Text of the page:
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Last year, L’Oréal Paris launched the #YoursTruly Campaign to celebrate diversity. The diversity campaign focuses on the brand’s True Match Foundation, which features 23 shades that cater to almost 100% of the racial/ethnic make up of the UK. Of course. L’Oréal Paris needed beautiful models of all backgrounds as ambassadors to not only showcase the range of their foundations but also to represent that “L’Oréal remains committed to celebrating diversity and breaking down barriers in beauty.” They even modified their trademark to “because we are ALL worth it,” to emphasize this pledge to diversity.

LAPP, LAPP the Brand, Feminism, Womanhood, Leomie Anderson, L'Oreal, Racism

Source: L’Oréal

A couple of weeks ago, the stunning Munroe Bergdorf joined the ranks of the True Match Foundation and made history as L’Oréal’s first transgender model. For a few days, L’Oréal really appeared committed to its mission of diversity. Yet, in the wake of the Nazi rally in Charlottesville, Virginia, a frustrated Bergdorf reminded L’Oréal that her diverse look also came with a diverse voice with a  facebook post which went viral.

Her post received mixed reviews. Some people encouraged and cosigned Bergdorf’s comments while others denounced her as racist and called for L’Oréal to fire her, and then there were some in between. Following such social media attention and discussion, news headlines began to read “Bergdorf claims ‘ALL White People’ are racist in Facebook rant.” After misleading headlines and countless negative social media outcries to L’Oréal, Bergdorf was fired. L’Oréal, ironically, claimed that Bergdorf’s comments conflicted with their values of diversity.

In summation, a black transgender model, who was selected for a cosmetic giant’s diversity campaign, was fired because passionately talking about systemic racism doesn’t support previously-mentioned corporation’s definition of diversity and tolerance. Now whether you agree word for word with Bergdorf’s comments or not this situation begs for a few questions to be answered.

Now that diversity is “on trend,” are fashion and cosmetic companies allowed to use WOCs/POCs to fill their quota, while silencing the voices that come with these bodies? Models tend to use their platforms to bring attention to the social issues that matter to them. Are POC models, who were very recently sparse in mainstream fashion, not allowed to discuss the racism that once limited their exposure?

LAPP, LAPP The Brand, Leomie Anderson, Munroe Bergdorf, Loreal, Racism, Systematic Racism, Cheryl Cole, Jeffree Star, Not All White People, Transgender, Model, Tokenism

Source: Getty Images

Social issues can only be resolved if people know that there is a problem. For example, makeup artists and hair stylists need(ed) to be informed that with more diverse models being cast that there is a wider range of foundations, color palettes, and hair products that need to be carried to their appointments. If models like Leomie Anderson and Naomi Campbell don’t talk about past experiences of having to do their own hair and makeup due to unprepared stylists, then things do not change. But these issues and incidents find their roots in systemic racism, literally the standard of beauty being defined as white, so why is that particular topic not allowed to be discussed?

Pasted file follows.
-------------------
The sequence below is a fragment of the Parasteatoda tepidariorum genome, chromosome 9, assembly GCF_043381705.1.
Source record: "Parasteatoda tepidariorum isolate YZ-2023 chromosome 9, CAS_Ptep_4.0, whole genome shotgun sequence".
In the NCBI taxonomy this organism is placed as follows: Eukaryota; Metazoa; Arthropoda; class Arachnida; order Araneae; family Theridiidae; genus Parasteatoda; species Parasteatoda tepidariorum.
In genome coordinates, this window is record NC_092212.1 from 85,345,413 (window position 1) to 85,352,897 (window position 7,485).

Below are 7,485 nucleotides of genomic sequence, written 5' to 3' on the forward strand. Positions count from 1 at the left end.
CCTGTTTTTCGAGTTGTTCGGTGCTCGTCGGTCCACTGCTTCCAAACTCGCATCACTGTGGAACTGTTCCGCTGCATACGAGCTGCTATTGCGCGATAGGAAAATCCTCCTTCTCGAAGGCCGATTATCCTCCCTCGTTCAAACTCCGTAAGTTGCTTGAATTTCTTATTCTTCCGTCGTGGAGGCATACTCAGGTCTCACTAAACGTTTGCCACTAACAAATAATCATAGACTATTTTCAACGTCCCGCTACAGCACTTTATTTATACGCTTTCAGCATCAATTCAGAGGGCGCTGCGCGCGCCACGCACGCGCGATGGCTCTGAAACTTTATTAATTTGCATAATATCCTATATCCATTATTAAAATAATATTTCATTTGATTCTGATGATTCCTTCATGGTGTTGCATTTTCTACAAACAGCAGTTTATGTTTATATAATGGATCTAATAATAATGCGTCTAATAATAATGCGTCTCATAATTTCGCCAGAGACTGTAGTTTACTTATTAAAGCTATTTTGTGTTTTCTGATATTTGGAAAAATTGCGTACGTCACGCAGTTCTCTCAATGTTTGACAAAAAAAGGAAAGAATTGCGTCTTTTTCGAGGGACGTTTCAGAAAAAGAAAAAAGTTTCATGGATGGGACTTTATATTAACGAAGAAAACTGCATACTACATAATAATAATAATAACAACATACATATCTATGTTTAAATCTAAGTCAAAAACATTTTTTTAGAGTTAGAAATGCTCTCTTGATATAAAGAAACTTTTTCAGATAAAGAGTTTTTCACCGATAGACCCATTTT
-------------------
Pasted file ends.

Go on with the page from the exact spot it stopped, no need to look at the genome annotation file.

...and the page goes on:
Also, are POC’s the only ones at risk for losing their jobs for making inflammatory comments about other races? For example, earlier this year James Charles tweeted about catching Ebola because he was preparing for a trip to South Africa; however, CoverGirl not only let Charles keep his endorsements but also defended him. Or take Jeffree Star, he currently enjoys his own makeup line and other endorsements despite his very checkered past of racist remarks and flagrant usage of the N-word. And I would be remiss if I failed to mention Cheryl Cole’s longstanding relationship with none other than L’Oréal despite her being arrested after committing a verbal and physical racial attack. Although Cole was convicted of physical assault, there were several witnesses who heard her yelling racial epithets during the attack.

There is an egregious double standard in this industry that supposedly values diversity and equality. White women and men are given multiple chances after cruel racist jokes, verbal assaults, and borderline hate crimes. Meanwhile, a black transgender woman is immediately terminated for vocalizing her opinion about accountability, white privilege, and the violent history of systemic racism.

Diversity without inclusion is tokenism. Meaning, if these companies hire POC models for their diverse looks and bodies, but punish them for vocalizing their diverse experiences and opinions, there is no true commitment to equality. I only have one question left. L’Oréal, are we ALL really  worth it?

By Jenaé Steele

Jenae Steele

Jenae' is a law school graduate who relocated to New York, New York to pursue her career. She is passionate about writing, fashion, sports, and social activism. Her ultimate goal is to use her voice to speak for those who can't speak for themselves.

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